LONDON • Tottenham created an unwanted piece of Premier League history on Thursday when they became the first team not to make a signing since the transfer window was created in 2003.
But manager Mauricio Pochettino came out swinging in his pre-match press conference for today's trip to Newcastle United, believing that Spurs will be stronger despite failing to add numbers because they have retained key players.
"I don't feel the panic in football. Some people make a drama in football and drama for me is another thing," he said yesterday.
"Our decision was not to sign. That may look bad because of the perception and the history of football, but that is our decision to keep the best players and the squad.
"Of course, it's difficult to understand for people that Tottenham didn't sign players, but we believe a lot in our players and why not repeat a similar season like last year or the season before?
"We are going to be better , no doubt about that."
That wave of optimism back in May, when he rejected the overtures of Real Madrid to sign a new five-year deal to stay at Tottenham, may be starting to wear thin.
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Despite ending the season trophyless, the signs were still looking good: a young, close-knit squad with homegrown talent at its core, a committed manager, whose burgeoning reputation would help the Premier League club push on, and a spanking new £1 billion (S$1.75 billion) stadium to usher in next term.
This was supposed to have been the close season for Spurs to make a splash in the transfer market that would not only consolidate their top-four credentials, but also show intent to end their 10-year silverware drought.
Pochettino even called on chairman Daniel Levy "to be brave and take risks" after the final game of last season if Spurs were to be "real contenders for big trophies".
He sought to clarify his "brave" comments, insisting it took courage for the club to tie down key personnel in Harry Kane, Son Heung-min and Davinson Sanchez to new contracts in the face of Brexit and the spiralling construction costs of their new home.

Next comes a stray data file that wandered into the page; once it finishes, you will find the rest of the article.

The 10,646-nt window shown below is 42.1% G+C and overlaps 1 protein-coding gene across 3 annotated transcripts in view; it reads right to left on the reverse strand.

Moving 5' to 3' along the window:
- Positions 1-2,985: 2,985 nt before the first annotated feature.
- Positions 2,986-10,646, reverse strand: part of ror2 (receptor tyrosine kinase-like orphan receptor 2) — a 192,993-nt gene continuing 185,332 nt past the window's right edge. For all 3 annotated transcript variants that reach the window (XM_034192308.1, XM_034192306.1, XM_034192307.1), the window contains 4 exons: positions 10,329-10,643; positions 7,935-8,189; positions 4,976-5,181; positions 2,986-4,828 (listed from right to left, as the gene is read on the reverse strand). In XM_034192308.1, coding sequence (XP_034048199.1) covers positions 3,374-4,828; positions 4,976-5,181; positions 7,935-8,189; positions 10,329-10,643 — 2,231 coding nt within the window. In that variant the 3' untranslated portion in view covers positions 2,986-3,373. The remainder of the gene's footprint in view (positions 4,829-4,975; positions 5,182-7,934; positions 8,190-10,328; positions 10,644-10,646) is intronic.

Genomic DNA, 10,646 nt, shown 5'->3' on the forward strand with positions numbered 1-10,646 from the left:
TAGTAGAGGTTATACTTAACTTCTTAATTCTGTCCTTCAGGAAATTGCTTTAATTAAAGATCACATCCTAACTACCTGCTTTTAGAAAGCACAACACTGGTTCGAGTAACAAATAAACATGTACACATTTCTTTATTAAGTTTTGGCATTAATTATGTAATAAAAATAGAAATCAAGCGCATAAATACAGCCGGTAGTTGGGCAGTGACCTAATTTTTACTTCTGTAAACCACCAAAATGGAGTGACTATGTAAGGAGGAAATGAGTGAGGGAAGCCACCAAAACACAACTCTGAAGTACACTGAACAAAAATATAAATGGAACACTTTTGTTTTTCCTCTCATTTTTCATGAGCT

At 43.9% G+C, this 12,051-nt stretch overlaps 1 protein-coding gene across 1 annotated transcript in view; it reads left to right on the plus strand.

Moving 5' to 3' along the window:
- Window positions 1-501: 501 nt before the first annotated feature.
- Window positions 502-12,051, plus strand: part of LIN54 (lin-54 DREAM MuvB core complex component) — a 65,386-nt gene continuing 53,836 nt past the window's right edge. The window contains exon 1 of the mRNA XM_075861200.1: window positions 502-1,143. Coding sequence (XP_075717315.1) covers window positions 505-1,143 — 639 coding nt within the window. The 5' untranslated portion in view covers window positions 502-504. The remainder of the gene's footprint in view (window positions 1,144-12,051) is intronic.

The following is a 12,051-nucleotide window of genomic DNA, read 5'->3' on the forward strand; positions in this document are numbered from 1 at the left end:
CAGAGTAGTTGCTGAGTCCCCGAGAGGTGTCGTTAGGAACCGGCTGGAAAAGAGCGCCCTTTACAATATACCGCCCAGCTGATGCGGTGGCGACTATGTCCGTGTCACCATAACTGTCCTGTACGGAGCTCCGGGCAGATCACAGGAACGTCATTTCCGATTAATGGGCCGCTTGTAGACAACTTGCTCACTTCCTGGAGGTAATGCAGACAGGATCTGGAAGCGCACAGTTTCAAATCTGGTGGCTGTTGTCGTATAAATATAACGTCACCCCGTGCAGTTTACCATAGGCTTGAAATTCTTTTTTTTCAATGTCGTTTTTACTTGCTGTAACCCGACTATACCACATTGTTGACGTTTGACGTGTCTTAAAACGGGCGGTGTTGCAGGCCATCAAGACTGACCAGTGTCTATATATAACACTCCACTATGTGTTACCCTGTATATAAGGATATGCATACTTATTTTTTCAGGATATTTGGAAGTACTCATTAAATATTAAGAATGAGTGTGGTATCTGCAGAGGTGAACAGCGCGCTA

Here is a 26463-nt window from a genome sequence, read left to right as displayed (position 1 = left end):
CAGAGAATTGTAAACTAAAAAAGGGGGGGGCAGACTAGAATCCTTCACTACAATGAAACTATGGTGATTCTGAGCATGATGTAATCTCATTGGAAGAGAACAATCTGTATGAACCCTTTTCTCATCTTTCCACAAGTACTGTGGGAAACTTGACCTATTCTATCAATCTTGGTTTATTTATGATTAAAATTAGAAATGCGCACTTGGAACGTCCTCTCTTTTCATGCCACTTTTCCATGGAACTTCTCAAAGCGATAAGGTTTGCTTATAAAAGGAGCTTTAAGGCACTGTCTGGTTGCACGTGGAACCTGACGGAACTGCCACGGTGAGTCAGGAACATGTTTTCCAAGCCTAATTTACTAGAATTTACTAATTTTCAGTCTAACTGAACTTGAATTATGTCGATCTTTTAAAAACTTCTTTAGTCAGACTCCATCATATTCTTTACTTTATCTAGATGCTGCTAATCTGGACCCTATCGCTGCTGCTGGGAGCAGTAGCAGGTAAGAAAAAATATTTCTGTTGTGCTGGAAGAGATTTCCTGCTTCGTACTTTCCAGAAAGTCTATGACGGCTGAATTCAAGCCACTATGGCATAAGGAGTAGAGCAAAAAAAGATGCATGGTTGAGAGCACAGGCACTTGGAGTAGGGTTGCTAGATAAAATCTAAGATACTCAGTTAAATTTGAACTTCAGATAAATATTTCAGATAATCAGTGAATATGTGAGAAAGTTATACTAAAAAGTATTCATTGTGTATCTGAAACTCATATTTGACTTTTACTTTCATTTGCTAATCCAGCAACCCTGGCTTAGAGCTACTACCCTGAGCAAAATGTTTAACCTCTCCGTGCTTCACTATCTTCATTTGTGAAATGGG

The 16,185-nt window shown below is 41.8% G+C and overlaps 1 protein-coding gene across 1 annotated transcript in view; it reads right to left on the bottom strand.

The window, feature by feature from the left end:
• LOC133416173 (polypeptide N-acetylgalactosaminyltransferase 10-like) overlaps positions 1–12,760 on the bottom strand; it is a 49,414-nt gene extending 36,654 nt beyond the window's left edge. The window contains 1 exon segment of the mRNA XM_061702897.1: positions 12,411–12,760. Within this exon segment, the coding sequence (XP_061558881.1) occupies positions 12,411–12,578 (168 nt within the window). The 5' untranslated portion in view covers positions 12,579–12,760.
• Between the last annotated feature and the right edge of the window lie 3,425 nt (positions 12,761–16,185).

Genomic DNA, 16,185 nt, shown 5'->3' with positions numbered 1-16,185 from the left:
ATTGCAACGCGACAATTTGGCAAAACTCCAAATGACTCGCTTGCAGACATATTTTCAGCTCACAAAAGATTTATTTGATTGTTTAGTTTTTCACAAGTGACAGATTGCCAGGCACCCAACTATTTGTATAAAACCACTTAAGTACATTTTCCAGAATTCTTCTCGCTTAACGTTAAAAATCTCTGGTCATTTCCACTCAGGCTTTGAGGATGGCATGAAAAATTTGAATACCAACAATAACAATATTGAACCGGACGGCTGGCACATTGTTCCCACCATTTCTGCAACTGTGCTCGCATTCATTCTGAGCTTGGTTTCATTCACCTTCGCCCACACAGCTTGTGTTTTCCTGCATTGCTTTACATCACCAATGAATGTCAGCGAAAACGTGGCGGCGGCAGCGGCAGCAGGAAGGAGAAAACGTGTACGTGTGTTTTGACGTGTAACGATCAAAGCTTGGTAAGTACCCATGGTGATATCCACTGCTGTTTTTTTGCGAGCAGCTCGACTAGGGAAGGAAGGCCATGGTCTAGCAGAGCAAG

"What the club is doing is showing it is so brave," said the Argentinian, who had yet to decide which of his nine players who appeared in the World Cup semi-finals were ready to return to action.
"Building a stadium that is nearly £1 billion. With Brexit, it is worse because the cost is 30 per cent more, and then keep the best players. For me, (that) is to be brave.
"We have the Golden Boot in Harry, who is so disappointed because he says to me he should have scored more goals (at the World Cup). But it's good. It's good they feel we are all together, the same team as last season and we can all fight for big things."
While he has appeared to be on the same page as Levy with regards to Spurs' no-transfer policy, at least in public, he knows his team cannot afford a repeat of the sluggish start that marred the opening weeks of last season - if they are to challenge champions Manchester City and a Liverpool side who, by stark contrast, will feature £177 million of new signings.
A return of just two points from their opening three home games meant Spurs had to play catch-up virtually from the start, which they eventually did to finish third.
Victory against Rafa Benitez's men will provide the perfect response to the questions raised in recent days, yet whatever the outcome, Spurs' approach to the recent transfer window will continue to be placed under close scrutiny.
And anything less than a convincing win will stir debate about Levy's failure to deliver new players for his manager at the start of a campaign that will see the club move into the rebuilt White Hart Lane stadium after a year at Wembley.
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